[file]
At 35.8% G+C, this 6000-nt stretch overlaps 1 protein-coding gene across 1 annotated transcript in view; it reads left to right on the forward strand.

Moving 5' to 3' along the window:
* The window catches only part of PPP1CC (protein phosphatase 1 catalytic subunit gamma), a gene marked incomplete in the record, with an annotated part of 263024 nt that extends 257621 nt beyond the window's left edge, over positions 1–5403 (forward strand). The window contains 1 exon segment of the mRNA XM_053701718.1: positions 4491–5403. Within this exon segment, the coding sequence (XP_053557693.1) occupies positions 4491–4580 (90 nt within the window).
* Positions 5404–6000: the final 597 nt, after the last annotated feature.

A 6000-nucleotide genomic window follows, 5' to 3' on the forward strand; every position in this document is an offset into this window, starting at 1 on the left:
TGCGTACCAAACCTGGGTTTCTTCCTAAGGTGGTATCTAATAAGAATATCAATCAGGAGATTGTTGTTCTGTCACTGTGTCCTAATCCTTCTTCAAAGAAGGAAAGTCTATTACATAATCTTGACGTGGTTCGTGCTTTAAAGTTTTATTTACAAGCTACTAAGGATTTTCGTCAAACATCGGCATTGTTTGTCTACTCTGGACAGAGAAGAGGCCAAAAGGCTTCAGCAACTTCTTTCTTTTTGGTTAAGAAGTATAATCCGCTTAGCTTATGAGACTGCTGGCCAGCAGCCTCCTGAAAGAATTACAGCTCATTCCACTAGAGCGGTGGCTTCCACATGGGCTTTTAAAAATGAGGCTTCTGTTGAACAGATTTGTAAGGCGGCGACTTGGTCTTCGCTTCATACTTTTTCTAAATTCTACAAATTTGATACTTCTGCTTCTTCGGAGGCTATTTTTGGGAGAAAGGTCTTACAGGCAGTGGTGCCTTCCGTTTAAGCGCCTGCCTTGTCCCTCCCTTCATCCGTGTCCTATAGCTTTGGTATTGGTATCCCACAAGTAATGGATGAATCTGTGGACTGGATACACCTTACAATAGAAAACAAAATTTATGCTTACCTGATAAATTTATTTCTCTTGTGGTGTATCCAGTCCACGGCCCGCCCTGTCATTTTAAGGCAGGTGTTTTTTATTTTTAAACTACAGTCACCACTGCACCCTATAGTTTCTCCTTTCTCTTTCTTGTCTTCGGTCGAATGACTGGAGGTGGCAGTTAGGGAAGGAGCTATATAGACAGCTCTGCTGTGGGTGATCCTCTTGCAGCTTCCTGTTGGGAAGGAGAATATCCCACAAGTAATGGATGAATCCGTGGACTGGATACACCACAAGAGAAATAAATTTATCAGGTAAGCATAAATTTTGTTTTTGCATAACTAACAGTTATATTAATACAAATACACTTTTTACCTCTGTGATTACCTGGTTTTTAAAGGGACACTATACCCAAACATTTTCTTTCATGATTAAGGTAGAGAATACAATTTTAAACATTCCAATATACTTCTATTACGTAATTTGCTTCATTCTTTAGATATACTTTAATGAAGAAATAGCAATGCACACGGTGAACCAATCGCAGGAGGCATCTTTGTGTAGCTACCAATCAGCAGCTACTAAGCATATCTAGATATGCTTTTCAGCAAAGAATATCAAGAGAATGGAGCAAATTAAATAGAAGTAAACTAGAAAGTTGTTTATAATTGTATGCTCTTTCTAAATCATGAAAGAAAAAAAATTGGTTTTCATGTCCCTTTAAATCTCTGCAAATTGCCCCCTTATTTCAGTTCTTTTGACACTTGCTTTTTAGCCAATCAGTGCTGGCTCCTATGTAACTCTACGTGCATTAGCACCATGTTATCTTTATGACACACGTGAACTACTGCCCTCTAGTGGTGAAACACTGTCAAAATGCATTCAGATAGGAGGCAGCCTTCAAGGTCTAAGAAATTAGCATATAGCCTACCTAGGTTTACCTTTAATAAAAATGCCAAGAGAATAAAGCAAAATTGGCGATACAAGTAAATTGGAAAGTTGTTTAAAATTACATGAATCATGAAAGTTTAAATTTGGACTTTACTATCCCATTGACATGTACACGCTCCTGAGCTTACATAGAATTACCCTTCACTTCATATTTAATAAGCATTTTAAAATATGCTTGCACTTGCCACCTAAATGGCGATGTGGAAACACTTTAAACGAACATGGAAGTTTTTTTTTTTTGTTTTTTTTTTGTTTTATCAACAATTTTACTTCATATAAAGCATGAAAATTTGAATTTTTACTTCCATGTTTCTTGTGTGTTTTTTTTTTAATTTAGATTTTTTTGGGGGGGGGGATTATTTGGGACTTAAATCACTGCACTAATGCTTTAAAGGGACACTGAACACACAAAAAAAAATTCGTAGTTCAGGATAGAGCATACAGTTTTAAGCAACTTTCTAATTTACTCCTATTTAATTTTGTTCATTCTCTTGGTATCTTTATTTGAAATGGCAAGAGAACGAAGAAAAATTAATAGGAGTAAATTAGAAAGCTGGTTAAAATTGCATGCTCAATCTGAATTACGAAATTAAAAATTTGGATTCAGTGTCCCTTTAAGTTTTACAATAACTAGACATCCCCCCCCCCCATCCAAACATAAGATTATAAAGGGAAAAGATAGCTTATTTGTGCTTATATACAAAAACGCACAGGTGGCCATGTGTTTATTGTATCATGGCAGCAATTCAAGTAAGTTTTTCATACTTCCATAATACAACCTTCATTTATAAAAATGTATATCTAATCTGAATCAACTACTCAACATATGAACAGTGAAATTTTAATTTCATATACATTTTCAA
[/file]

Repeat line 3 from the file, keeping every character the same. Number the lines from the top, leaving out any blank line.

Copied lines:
* The window catches only part of PPP1CC (protein phosphatase 1 catalytic subunit gamma), a gene marked incomplete in the record, with an annotated part of 263024 nt that extends 257621 nt beyond the window's left edge, over positions 1–5403 (forward strand). The window contains 1 exon segment of the mRNA XM_053701718.1: positions 4491–5403. Within this exon segment, the coding sequence (XP_053557693.1) occupies positions 4491–4580 (90 nt within the window).